I’m taking these photos for Bloom Day but most of these bulbs will have come and gone between Bloom Days.

There are early bloomers protected by the old trees, but the ones out in the yard are waiting, waiting, like me.

Daffodils protected by the tree and in full sun.

The earliest daffodils are leading the bulb bloom.

I’m sort of a homeless blogger this week as I get a new site up and running. These things always take more time than you think (like weeding and watering.)

Most of all I wanted to share this volunteer parsley. I’ve never had parsley that is indeed it’s true self; a biennial. I let last years second year parsley reseed. The plant was enormous, growing three or four times larger than my little “annual parsley.” The reseeded parsley is weeks ahead of the plants I am patiently waiting to sprout from seed. This year, I soaked the seed for 24 hours be for planting in the seed tray.

This is my herb growing tip of the month: Drain the soaked seed on a coffee filter. Seeds won’t stick to the filter like they do to paper towels.

reseeded parsley

Parsley and chives are up and growing before other herbs.

coffee filters are better than paper towels.

Seeds drained on coffee filters do not stick to the filter.

Parsley


Common parsley, Petroselinium crispum, a member of the carrot family (Apiaceae) I never grew parsley as a biannual before. But this year the parsley came back and took off on it’s mission to reproduce seed in the second year.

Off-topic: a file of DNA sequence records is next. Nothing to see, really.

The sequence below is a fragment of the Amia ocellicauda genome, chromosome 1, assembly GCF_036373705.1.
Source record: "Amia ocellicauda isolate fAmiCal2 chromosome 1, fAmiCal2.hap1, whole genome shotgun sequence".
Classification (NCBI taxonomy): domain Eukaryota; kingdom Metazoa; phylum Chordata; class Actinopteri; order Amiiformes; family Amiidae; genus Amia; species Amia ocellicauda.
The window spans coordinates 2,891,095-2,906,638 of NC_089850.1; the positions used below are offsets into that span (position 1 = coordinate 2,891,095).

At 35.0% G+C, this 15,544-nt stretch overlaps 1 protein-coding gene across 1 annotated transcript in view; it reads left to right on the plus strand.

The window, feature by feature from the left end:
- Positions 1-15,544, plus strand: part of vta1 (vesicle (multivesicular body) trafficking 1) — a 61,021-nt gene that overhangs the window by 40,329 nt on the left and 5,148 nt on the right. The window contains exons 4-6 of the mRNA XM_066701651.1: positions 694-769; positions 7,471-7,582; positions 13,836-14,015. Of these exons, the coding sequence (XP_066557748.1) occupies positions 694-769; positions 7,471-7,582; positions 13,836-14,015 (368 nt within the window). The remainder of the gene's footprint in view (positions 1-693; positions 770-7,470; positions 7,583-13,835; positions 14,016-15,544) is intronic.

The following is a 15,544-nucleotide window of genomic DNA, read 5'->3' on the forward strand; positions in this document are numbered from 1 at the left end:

It’s grown as an annual in my garden both as a food source to butterfly caterpillars and some of my favorite recipes. Snip this leafy stalk-like herb close to the ground and begin clipping on the outside edges of the bunch. Cutting parsley like this will encourage new growth. Keep pruning parsley all season. Usually parsley grows to about 12 inches tall in my garden the first year.

This second year, I just left the plant to grow a second year. It grew about three feet tall before blooming and setting seed. Black Swallowtail butterfly caterpillars which are black, green and yellow caterpillars feast on parley. So I always plant a lot of parsley. Parsley is slow to germinate from seed. Be patient, and keep the soil moist. Parsley leaves are very high vitamin C content. They also contain vitamin A, B1, B2, Calcium, Iron, and anti-inflammatory flavonoids.

I’m collecting seed this year to plant next spring. I’ve always purchased seed for growing both curly and flat leaved varieties. When I have a lot of fresh parsley, I tend to use it more. One of my favorite summer recipes includes loads of fresh parsley, mint, and tomatoes.

Really, it’s not good unless you have fresh parsley.

Recipe for Toubli is here:
Tabouli Salad and Lemon Thyme Couscous